My Lords, as general secretary of the European Trade Union Confederation for eight years, I was keenly aware of the strengths and weaknesses of the EU. I will pick out a number of quick points. It has been a very successful institution in spreading peace, freedom and democracy in the south and east of our continent after the collapse of the dictatorships in those countries—remember them? We could not do very much for Poland, for which we went to war, in 1939 or in 1945, but since 2004 we have been able to do a lot to help the development of that country and others in eastern Europe. The EU has also built some common labour standards to complement the single market. I am particularly proud of the role of the European trade unions and the TUC in achieving that. It was not always an easy task, given the attitude of British Governments.
However, I readily acknowledge that it has not all been a success. It was swept by a tide of neoliberalism around the turn of the 21st century and it has not recovered from the 2008 financial crisis. Austerity policy has made things worse, here as well as there. I am not starry-eyed about the EU but I am deeply concerned about the terms of our impending divorce from it. I still regard the EU as a noble project, despite its flaws. However, the Bill is not simply about triggering the divorce and those who keep saying it is should think a bit more widely. It is also a de facto endorsement of the Government’s post-Brexit plan: the White Paper and the plan set out in it. If the Bill passes Parliament without amendment, we are giving the Government a mandate for a very clear but very hard Brexit, with the UK outside the best trade deal we are ever likely to get. The risk for jobs, rights and prosperity are enormous. These risks are recognised, not just by me and other remainers, but by some of the leading campaigners of the leave side in the referendum such as Boris Johnson—“I would vote to stay in the single market”—Owen Paterson, Daniel Hannan and Arron Banks. At the last election, the Conservative Party manifesto said:
“We say: yes to the Single Market”.
The White Paper says no to the single market, yet it could be possible for the UK to honour the result of the referendum and stay in the single market, and so reduce the risks of Brexit to our economy. Of course, other EU members might not let us do this. Why not put the onus on them to negotiate us out? Let us not give up, even before talks are under way.
Clearly, the Government have in mind the requirement of the single market to accept free movement of labour. We all recognise that migration was a factor in the referendum result. We could apply new conditions to migration ourselves. In particular, a migrant must have a job to come to. Jobs should be advertised locally and not just in eastern Europe. Migrants should get the rate for the job, not just the minimum wage. Other EU countries do these things; why not us?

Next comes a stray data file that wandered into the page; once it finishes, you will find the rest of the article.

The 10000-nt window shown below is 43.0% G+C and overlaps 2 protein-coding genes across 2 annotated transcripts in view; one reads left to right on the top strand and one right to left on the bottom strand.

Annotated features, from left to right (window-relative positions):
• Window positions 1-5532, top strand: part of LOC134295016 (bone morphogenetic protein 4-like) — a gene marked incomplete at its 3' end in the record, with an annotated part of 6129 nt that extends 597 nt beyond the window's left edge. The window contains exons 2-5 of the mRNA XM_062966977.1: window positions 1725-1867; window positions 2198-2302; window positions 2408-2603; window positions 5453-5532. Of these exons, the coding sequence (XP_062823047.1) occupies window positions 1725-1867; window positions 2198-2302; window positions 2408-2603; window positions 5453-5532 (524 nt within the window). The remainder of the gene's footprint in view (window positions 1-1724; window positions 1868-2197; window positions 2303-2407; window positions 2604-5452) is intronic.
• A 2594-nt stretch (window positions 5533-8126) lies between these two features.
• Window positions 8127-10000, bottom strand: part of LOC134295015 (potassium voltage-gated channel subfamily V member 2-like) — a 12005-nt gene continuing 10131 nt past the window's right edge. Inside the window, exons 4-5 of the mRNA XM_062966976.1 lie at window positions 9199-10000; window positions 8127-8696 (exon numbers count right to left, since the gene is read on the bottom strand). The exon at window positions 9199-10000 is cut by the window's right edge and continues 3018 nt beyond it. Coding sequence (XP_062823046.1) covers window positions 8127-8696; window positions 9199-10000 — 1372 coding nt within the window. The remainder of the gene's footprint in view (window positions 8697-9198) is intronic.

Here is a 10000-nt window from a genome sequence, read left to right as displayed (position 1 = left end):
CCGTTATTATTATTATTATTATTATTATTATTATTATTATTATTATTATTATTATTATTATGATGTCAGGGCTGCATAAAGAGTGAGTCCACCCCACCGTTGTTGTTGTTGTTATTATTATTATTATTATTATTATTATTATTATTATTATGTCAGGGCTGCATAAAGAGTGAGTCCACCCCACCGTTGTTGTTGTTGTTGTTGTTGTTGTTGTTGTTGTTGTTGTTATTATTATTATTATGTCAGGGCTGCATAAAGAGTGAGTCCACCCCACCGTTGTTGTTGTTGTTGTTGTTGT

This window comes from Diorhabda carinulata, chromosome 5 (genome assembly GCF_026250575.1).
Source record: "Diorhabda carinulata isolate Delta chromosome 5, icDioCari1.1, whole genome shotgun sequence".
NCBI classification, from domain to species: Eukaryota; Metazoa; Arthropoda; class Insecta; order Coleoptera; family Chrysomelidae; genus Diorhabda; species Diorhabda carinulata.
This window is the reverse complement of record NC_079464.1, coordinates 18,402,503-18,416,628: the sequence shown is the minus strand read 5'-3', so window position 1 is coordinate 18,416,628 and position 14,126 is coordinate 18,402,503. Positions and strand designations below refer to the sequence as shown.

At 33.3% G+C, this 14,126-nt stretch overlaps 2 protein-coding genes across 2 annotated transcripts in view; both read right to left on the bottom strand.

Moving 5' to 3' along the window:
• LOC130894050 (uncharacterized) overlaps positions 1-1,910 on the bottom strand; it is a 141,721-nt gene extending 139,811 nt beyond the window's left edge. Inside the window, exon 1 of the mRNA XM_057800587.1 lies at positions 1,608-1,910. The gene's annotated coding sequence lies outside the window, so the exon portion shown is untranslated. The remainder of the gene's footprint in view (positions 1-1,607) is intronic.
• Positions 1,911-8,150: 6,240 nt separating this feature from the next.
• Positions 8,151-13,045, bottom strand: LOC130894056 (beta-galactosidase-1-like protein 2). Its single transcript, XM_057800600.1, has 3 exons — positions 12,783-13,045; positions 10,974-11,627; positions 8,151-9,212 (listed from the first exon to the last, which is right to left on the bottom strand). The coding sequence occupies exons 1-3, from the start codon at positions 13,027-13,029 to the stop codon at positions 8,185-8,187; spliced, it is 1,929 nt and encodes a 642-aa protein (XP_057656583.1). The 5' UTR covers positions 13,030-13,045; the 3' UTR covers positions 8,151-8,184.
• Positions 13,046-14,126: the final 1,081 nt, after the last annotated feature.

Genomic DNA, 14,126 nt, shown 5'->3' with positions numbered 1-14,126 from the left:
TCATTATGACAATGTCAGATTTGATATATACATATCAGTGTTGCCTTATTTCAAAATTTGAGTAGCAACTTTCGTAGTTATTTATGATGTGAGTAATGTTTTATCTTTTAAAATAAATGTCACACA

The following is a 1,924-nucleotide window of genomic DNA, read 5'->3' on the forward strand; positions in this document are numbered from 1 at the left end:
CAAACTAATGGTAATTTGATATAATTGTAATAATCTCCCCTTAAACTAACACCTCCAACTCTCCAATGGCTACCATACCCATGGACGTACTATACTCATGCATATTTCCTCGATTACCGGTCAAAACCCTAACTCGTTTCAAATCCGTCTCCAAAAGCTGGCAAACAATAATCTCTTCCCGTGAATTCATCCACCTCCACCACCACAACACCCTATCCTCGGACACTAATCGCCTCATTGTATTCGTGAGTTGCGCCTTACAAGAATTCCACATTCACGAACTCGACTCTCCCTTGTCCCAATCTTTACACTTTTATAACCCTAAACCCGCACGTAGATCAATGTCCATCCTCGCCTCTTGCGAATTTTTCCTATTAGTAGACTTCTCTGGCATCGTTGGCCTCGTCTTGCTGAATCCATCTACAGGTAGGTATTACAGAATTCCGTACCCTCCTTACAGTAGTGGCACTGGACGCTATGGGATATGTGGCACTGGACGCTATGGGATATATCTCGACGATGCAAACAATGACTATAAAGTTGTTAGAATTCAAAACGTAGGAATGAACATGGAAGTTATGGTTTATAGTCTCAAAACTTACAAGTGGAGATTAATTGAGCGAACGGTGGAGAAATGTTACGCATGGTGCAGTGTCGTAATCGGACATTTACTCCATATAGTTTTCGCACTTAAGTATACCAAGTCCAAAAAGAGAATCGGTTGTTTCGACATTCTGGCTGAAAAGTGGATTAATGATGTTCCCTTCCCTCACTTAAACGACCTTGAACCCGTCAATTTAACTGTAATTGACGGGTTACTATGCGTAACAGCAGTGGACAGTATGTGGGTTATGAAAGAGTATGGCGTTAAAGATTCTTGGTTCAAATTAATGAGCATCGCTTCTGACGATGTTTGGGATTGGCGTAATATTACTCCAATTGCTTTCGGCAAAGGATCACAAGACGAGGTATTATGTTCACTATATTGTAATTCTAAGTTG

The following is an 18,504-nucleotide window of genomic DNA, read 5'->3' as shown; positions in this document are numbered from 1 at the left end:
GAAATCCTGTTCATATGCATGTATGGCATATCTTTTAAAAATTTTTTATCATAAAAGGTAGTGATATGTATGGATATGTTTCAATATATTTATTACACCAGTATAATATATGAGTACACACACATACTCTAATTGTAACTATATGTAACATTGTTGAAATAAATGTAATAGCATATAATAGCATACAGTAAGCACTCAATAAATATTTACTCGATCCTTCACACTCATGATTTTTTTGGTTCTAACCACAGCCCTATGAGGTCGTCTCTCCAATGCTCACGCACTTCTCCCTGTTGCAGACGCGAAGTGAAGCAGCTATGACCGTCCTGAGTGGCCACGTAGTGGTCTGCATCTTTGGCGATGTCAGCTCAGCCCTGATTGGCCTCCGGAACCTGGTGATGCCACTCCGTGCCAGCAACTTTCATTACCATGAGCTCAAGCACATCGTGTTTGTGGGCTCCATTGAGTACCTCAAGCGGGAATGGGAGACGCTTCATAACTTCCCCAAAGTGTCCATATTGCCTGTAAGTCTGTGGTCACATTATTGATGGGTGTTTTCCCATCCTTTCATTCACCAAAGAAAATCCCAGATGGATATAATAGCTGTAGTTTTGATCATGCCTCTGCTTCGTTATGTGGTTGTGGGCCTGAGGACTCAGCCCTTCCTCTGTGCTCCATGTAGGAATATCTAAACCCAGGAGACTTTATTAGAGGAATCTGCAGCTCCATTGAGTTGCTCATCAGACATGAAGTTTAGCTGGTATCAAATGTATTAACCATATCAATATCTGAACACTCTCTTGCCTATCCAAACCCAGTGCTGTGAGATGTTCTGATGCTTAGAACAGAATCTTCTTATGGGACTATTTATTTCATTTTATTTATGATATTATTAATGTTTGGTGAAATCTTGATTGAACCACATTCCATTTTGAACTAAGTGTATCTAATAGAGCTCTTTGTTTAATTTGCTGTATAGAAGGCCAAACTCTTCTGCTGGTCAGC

The Prime Minister has said that we cannot accept the European Court of Justice continuing to have jurisdiction in our country. Let us be clear. Any comprehensive trade agreement will need an adjudicating body. There will remain a need for our exporters to adopt EU rules and regulations—regulatory equivalence, as I note it has now been called by Ministers in the last few days. This will be a major factor in any new deal.
To stay in the single market we would have to pay but, as we are about to find out, the cost of Brexit will be enormous. It is not just the hefty divorce payment, but all the staffing of the different organisations that we will need, such as more customs staff, more negotiators and more diplomats. There will be new institutes for which we will have to take responsibility, as the work is currently done at EU level. Being only in the single market means that we would have no seat at the top table of the EU when decisions are taken—decisions that would apply to us. This is very uncomfortable. I find it implausible that our interests would or could be trampled on by the EU and its democratic members. It would not be in anyone’s interest for this to happen. So, next week, I will be one of those calling for the UK to remain in the single market and so avoid a colossal act of self-harm.
Finally, being in the single market would help ease the dangerous border issue in Ireland. It would also remove at least one reason for another referendum in Scotland. It would protect supply chains, avoid tariffs and all the consequent delays that would take place in ports. It would be making the best of a bad job. It is the patriotic duty of this House to put the option back on the table and ask the Government to consider it. I do not think that is a constitutional outrage.